How did funding happen? Was it easy or tough?
Every good film needs a good producer. Sachin Khanolkar and Bindiya Khanolkar, both were my previous producers of Mee Sindhutai Sapkal. They and I were wondering what to do next as we wanted to make a film on a subject as strong as the previous one. When I read about Das and took the subject to them they asked me why I hadn’t told them about this before. They immediately agreed to make it as their first Hindi film. Sachin funded the film totally from his pocket because films are his passion though he is actually an architect. Independent cinema needs people like this who can support such films.
One of your upcoming films Rough Book has already created enough excitement at the festival circuit and the Film Bazaar recently held at Goa. Tell us more about it?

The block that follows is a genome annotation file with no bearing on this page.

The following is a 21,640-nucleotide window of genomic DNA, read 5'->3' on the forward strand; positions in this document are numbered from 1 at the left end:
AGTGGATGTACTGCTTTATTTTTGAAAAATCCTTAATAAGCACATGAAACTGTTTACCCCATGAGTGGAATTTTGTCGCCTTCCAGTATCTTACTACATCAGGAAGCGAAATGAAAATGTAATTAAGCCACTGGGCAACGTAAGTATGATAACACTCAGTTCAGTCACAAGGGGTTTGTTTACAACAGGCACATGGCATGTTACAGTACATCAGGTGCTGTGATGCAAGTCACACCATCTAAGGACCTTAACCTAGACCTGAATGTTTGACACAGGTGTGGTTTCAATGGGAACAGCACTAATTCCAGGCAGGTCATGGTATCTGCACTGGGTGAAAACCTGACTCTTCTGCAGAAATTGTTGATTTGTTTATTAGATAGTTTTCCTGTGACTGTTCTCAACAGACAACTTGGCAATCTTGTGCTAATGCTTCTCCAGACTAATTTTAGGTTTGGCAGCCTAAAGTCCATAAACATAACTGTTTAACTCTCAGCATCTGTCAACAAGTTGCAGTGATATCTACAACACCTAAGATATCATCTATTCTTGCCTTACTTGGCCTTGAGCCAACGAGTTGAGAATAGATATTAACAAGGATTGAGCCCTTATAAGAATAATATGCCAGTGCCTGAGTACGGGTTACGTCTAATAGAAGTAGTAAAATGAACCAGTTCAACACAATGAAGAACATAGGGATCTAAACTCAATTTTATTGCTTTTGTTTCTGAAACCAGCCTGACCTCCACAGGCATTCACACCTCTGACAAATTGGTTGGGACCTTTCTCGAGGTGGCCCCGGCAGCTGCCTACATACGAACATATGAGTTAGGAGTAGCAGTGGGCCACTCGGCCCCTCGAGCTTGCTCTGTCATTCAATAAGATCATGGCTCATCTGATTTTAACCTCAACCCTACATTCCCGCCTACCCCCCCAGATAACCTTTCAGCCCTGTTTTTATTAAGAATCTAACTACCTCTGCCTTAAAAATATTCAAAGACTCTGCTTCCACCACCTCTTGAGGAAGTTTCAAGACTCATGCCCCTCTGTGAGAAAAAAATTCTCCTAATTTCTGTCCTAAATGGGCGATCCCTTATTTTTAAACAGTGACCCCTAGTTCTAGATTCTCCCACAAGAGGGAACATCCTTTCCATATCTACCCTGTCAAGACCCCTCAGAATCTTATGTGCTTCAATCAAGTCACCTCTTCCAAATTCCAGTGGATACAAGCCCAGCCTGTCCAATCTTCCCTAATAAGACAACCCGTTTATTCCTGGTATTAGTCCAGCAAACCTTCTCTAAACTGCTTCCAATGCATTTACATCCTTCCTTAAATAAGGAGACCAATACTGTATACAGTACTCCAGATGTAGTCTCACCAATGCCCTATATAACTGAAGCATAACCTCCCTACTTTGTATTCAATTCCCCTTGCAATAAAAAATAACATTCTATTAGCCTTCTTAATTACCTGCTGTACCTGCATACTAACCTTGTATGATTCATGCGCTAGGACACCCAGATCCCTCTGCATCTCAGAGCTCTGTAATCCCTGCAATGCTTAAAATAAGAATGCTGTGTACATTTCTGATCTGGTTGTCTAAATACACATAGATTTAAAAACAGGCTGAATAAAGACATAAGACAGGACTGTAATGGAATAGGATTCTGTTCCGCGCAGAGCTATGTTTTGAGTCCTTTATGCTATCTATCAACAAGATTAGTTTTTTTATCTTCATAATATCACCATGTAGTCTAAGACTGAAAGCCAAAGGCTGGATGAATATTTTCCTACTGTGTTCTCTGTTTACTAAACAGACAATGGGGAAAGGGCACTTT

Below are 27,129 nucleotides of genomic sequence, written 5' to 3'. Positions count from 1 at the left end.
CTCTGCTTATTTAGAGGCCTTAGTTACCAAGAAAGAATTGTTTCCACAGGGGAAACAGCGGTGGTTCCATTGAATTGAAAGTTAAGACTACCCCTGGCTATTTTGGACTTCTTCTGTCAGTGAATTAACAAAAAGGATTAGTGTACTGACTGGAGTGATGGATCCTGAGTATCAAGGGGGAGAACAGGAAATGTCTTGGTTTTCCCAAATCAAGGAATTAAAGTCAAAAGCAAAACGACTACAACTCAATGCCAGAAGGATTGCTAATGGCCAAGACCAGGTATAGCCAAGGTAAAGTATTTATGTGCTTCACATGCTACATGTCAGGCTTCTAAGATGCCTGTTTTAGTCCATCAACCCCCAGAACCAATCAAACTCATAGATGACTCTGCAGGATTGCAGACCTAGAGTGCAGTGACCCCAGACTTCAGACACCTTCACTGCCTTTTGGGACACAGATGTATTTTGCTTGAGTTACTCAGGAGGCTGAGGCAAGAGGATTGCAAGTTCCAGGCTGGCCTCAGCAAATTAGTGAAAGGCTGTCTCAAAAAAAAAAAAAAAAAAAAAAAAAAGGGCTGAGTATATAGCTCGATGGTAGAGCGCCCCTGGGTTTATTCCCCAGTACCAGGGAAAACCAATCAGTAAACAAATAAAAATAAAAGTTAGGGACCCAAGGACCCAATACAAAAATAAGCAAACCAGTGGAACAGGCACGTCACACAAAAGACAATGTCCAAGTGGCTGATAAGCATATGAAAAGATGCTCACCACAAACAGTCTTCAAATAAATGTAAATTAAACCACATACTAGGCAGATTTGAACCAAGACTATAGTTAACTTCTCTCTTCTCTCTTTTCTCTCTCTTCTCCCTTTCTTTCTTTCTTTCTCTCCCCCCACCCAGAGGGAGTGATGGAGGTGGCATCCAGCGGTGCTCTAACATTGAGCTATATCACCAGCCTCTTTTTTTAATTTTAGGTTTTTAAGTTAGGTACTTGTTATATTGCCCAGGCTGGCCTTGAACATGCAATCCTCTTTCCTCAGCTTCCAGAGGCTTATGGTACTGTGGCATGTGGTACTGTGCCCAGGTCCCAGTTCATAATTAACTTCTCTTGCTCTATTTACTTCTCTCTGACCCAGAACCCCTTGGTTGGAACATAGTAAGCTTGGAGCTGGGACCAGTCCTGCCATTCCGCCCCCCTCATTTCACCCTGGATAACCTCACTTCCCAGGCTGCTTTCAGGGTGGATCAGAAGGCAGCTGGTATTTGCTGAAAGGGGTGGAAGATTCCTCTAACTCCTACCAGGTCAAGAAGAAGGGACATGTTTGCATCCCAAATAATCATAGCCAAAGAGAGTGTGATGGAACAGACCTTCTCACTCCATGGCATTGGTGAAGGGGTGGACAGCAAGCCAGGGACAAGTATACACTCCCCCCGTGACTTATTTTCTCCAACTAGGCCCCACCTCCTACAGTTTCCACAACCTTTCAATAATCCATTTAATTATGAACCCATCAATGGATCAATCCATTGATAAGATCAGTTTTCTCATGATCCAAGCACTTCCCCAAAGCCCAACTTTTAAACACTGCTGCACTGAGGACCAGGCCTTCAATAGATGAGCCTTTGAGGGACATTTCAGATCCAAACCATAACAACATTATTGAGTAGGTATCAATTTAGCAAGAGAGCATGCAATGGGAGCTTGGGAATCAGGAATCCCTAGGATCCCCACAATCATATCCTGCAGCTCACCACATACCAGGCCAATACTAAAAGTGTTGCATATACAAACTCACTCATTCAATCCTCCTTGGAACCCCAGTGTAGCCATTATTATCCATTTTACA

Rough Book is probably the first film that addresses what exactly Indian education is. It is a true story but not in the way Das is. It is based on collective experiences of teachers, parents and students. We put it all together in the form of Tannistha Chatterjee who plays the teacher in the film. She actually realises that failure is not the end of anything but a biggest lesson to change the system. It is learning and not just study that consists of right kind of education. This films has been shown to several principles and they are making it mandatory for their school children and teachers to watch it.
Your last Bollywood film The Xpose jinxed at the box office but your Marathi film Mee Sindhutai Sapkal won you a national award. And now this biopic is gaining popularity. There is a variety in the subjects and nature of the films you direct. But what is it that you love the most?